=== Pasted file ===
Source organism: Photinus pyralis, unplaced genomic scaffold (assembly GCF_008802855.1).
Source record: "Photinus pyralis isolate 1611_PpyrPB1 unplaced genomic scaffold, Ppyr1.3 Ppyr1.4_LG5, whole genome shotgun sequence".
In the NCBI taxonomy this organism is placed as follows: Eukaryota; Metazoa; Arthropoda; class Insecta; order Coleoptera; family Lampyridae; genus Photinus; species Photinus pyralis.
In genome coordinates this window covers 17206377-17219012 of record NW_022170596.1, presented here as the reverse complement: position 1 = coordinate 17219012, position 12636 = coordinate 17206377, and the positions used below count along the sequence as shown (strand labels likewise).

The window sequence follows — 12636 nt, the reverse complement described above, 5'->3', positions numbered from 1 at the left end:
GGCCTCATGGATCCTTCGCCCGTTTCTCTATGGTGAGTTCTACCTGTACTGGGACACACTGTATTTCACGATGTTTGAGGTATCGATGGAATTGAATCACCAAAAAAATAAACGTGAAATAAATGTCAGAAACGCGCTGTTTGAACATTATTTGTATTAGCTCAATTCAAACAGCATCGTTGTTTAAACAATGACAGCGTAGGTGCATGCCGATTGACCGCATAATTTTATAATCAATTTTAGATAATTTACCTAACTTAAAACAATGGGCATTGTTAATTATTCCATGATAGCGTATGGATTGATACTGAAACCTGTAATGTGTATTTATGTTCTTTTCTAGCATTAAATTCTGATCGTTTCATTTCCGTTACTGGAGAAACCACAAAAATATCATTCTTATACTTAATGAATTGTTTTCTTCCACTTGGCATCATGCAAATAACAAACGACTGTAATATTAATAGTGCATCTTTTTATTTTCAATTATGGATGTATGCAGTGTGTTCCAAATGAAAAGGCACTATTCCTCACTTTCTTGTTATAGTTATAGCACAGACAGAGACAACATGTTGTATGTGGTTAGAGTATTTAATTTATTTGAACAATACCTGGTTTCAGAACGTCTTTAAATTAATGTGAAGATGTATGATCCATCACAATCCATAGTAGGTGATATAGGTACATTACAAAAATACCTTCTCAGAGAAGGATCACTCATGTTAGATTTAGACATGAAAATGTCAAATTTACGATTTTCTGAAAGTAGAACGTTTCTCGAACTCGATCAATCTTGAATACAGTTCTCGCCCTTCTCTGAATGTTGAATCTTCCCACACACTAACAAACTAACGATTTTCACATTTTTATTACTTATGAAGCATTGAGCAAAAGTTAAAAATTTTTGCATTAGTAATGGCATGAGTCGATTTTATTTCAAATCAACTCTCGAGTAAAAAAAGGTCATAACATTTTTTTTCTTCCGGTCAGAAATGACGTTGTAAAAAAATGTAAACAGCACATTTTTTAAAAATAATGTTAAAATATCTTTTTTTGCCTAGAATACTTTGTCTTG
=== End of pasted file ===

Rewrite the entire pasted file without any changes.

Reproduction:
Source organism: Photinus pyralis, unplaced genomic scaffold (assembly GCF_008802855.1).
Source record: "Photinus pyralis isolate 1611_PpyrPB1 unplaced genomic scaffold, Ppyr1.3 Ppyr1.4_LG5, whole genome shotgun sequence".
In the NCBI taxonomy this organism is placed as follows: Eukaryota; Metazoa; Arthropoda; class Insecta; order Coleoptera; family Lampyridae; genus Photinus; species Photinus pyralis.
In genome coordinates this window covers 17206377-17219012 of record NW_022170596.1, presented here as the reverse complement: position 1 = coordinate 17219012, position 12636 = coordinate 17206377, and the positions used below count along the sequence as shown (strand labels likewise).

The window sequence follows — 12636 nt, the reverse complement described above, 5'->3', positions numbered from 1 at the left end:
GGCCTCATGGATCCTTCGCCCGTTTCTCTATGGTGAGTTCTACCTGTACTGGGACACACTGTATTTCACGATGTTTGAGGTATCGATGGAATTGAATCACCAAAAAAATAAACGTGAAATAAATGTCAGAAACGCGCTGTTTGAACATTATTTGTATTAGCTCAATTCAAACAGCATCGTTGTTTAAACAATGACAGCGTAGGTGCATGCCGATTGACCGCATAATTTTATAATCAATTTTAGATAATTTACCTAACTTAAAACAATGGGCATTGTTAATTATTCCATGATAGCGTATGGATTGATACTGAAACCTGTAATGTGTATTTATGTTCTTTTCTAGCATTAAATTCTGATCGTTTCATTTCCGTTACTGGAGAAACCACAAAAATATCATTCTTATACTTAATGAATTGTTTTCTTCCACTTGGCATCATGCAAATAACAAACGACTGTAATATTAATAGTGCATCTTTTTATTTTCAATTATGGATGTATGCAGTGTGTTCCAAATGAAAAGGCACTATTCCTCACTTTCTTGTTATAGTTATAGCACAGACAGAGACAACATGTTGTATGTGGTTAGAGTATTTAATTTATTTGAACAATACCTGGTTTCAGAACGTCTTTAAATTAATGTGAAGATGTATGATCCATCACAATCCATAGTAGGTGATATAGGTACATTACAAAAATACCTTCTCAGAGAAGGATCACTCATGTTAGATTTAGACATGAAAATGTCAAATTTACGATTTTCTGAAAGTAGAACGTTTCTCGAACTCGATCAATCTTGAATACAGTTCTCGCCCTTCTCTGAATGTTGAATCTTCCCACACACTAACAAACTAACGATTTTCACATTTTTATTACTTATGAAGCATTGAGCAAAAGTTAAAAATTTTTGCATTAGTAATGGCATGAGTCGATTTTATTTCAAATCAACTCTCGAGTAAAAAAAGGTCATAACATTTTTTTTCTTCCGGTCAGAAATGACGTTGTAAAAAAATGTAAACAGCACATTTTTTAAAAATAATGTTAAAATATCTTTTTTTGCCTAGAATACTTTGTCTTG